A few days ago I was working on a repro I got from a customer as I very often do, and for some reason after a while my IIS started to behave oddly, pages where not served, the application pool was stuck doing “something” and whenever I tried to open the IIS Manager I got the error “There was an error when trying to connect. Do you want to retype your credentials and try again? Cannot create a file when that file already exists”:
Needless to say that being IIS on my local machine and I have not made any changes to the security/ACLs/DCOM etc… there should be no need to retype my credentials; and by the way, even retyping them did not help.
By the way, if I tried to remotely connect to another machine of mine, I got the message “The type initializer for ‘Microsoft.Web.Management.Remoting.HttpChannel’ threw an exception”:
My next step has been to try to restart the World Wide Web Publishing Service: it was (oddly?) stopped, but again I got an error “Windows could not start the World Wide Web Publishing Service service on Local Computer. Error 1068: The dependency service or group failed to start”:
The W3SVC service has a dependency on WAS (Windows Process Activation Service), I tried to start it manually and got “Windows could not start the Windows Process Activation Service service on Local Computer. Error 183: Cannot create a file when that file already exists.”:
That is the same message I got from IIS Manager, so I thought to have a look at the event log to find out more: I was wrong! I got “MMC could not create the snap-in. The snap-in might not have been installed correctly”:
I quickly found out that virtually every MMC snap-in was broken on my machine (“Server Manager” “Certificates”, “Local Users and Groups”, just name one) but why?!?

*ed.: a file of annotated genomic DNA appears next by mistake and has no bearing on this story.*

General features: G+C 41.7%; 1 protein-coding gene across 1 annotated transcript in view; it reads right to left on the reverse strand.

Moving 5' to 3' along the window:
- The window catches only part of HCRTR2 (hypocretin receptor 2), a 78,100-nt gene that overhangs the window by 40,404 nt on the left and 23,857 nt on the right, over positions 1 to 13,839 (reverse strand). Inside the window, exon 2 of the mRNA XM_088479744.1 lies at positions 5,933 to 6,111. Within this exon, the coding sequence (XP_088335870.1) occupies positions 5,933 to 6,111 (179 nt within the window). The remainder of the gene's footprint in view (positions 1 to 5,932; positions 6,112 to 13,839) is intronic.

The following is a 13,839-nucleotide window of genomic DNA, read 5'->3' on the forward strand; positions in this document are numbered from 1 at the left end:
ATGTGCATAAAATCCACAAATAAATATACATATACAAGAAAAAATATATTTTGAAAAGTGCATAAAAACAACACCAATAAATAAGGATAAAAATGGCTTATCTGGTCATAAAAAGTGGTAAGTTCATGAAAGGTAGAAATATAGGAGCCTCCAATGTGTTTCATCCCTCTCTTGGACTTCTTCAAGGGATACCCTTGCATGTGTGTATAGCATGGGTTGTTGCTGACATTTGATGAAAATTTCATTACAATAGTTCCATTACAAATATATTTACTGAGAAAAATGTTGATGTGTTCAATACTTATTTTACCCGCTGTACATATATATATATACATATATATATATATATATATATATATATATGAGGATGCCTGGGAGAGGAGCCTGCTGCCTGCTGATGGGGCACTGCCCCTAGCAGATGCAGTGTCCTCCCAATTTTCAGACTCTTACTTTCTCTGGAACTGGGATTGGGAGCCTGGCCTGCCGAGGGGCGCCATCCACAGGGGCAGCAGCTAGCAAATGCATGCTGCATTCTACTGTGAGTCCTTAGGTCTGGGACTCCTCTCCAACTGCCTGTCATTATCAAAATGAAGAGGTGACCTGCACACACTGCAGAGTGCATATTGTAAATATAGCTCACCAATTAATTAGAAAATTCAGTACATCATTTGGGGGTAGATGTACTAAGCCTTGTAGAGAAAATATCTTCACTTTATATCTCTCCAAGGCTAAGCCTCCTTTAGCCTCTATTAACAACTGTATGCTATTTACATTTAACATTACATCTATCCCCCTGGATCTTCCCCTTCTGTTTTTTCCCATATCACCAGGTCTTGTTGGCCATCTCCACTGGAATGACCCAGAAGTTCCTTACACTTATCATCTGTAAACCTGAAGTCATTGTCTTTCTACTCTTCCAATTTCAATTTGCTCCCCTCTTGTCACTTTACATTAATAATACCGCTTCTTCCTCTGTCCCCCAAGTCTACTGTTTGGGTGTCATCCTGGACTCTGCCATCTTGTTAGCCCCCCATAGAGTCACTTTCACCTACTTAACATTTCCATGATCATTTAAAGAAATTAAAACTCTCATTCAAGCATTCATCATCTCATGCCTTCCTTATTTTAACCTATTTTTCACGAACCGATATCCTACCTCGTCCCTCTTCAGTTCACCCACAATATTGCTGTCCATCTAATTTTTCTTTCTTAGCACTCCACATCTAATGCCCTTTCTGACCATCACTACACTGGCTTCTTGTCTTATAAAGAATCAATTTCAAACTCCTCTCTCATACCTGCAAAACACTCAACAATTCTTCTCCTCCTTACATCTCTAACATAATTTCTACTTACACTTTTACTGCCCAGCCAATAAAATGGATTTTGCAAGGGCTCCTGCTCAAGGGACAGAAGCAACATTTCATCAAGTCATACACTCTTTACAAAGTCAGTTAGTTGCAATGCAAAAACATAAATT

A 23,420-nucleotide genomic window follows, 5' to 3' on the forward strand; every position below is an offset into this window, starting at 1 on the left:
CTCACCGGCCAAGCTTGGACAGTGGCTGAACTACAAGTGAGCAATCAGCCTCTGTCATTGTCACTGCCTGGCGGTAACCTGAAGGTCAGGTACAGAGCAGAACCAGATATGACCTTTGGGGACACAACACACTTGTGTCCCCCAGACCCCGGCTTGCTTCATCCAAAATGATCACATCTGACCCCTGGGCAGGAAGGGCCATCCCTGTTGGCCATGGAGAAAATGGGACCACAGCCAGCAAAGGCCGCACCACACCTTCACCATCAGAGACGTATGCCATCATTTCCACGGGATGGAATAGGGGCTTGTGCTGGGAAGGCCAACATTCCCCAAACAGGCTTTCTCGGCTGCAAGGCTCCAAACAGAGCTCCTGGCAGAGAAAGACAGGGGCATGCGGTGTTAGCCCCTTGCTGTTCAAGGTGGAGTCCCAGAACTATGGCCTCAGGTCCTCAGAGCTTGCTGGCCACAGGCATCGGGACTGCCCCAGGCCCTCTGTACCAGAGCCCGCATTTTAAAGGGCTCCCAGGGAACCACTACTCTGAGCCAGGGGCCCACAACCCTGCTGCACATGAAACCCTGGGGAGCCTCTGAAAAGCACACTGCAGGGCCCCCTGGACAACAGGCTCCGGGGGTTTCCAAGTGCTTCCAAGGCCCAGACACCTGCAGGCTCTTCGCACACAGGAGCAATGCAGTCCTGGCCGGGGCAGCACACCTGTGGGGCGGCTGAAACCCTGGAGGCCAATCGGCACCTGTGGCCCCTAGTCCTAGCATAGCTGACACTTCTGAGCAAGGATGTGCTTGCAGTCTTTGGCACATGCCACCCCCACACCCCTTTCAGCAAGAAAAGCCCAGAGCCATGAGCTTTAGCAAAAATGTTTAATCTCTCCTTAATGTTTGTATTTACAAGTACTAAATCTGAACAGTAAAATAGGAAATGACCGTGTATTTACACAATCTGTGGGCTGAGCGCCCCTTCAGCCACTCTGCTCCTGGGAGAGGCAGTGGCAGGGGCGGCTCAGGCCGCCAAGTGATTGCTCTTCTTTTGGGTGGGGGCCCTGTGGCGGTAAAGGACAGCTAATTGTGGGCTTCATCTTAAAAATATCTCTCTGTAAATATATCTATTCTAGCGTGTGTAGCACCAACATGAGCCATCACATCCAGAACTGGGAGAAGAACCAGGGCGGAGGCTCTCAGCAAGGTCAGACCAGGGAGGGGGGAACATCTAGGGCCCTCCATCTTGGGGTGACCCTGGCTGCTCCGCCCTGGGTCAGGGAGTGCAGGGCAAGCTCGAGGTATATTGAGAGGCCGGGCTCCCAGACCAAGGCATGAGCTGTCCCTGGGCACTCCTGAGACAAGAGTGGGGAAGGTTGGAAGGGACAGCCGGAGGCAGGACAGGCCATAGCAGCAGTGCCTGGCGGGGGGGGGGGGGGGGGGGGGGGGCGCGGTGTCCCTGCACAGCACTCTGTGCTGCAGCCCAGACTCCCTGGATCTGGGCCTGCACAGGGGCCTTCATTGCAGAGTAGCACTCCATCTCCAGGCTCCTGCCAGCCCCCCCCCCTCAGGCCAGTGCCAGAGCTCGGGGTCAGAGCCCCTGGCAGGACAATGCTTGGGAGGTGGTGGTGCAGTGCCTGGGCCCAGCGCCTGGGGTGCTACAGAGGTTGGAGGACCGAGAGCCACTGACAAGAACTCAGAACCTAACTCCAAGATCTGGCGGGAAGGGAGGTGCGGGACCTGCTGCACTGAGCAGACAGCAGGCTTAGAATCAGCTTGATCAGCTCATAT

Well… on Windows 2008, MMC is based on .NET as of course is IIS and when the problem first appeared I was tampering my machine.config file to try different ThreadPool settings…
The golden rule in computing reads “Always back-up sensitive data!”… after restoring my clean machine.config all the problems above went away!
For curiosity I had a deeper look at it and found the following lines:
<system.web> <processModel autoConfig="true"/> <processModel autoConfig="false" minWorkerThreads="100" minIoThreads="100" maxWorkerThreads="404" maxIoThreads="404"/> <httpRuntime minFreeThreads="152" minLocalRequestFreeThreads="152"/>[...]
Easy to spot it now, eh? For my repro I had set autoConfig=”false” but then I decided to set it to “true”, for some reason I added a new <processModel> element with its own autoConfig=”true” and forgot to remove the “old” <processModel>… At least I learnt something new from my foolishness!
Note: there might be other reasons if you get the errors above, but always keep a clean backup of your configuration files at hand, just in case…